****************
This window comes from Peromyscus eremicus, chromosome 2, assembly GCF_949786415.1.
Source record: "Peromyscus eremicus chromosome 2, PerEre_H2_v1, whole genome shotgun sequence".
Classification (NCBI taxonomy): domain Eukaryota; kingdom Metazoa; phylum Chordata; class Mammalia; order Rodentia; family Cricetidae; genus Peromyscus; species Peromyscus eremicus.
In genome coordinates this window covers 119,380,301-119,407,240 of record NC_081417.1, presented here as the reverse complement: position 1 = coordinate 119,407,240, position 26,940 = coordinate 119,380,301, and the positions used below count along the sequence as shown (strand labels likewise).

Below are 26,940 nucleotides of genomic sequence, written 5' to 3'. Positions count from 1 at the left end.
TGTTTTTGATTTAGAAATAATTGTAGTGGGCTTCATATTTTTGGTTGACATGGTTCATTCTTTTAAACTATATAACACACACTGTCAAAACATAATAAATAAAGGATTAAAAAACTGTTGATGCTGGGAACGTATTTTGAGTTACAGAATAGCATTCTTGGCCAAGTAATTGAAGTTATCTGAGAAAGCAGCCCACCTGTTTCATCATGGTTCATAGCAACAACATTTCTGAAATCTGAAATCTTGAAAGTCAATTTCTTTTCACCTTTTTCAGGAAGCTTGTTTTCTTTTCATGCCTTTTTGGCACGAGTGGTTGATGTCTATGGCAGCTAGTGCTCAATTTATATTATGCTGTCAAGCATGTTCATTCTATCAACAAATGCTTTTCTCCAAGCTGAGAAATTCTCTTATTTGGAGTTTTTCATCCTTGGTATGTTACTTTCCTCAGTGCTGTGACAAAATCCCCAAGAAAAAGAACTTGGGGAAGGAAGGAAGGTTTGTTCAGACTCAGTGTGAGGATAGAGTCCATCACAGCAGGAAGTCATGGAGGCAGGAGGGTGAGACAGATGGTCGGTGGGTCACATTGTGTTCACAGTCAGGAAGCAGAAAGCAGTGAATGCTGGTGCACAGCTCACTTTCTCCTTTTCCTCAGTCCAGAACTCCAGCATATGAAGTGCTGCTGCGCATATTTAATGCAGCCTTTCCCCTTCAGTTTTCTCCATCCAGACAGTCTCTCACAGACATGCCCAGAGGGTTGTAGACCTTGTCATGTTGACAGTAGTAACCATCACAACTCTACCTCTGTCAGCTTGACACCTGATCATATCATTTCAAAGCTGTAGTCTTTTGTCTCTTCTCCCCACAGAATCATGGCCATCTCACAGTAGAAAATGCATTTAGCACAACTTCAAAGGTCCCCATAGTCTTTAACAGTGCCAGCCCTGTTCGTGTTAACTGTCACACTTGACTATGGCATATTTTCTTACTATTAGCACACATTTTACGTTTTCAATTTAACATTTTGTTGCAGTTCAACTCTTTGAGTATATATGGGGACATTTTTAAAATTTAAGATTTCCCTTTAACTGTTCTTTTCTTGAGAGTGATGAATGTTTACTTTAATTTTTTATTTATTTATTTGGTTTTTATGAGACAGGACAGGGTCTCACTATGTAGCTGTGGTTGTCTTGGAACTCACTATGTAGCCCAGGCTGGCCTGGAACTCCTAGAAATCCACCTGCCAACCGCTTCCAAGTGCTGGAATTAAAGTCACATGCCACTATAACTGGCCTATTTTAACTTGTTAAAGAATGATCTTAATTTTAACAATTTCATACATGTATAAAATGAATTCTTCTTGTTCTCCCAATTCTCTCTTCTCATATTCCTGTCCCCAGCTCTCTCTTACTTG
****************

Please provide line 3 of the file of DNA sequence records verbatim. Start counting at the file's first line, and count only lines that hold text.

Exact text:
Classification (NCBI taxonomy): domain Eukaryota; kingdom Metazoa; phylum Chordata; class Mammalia; order Rodentia; family Cricetidae; genus Peromyscus; species Peromyscus eremicus.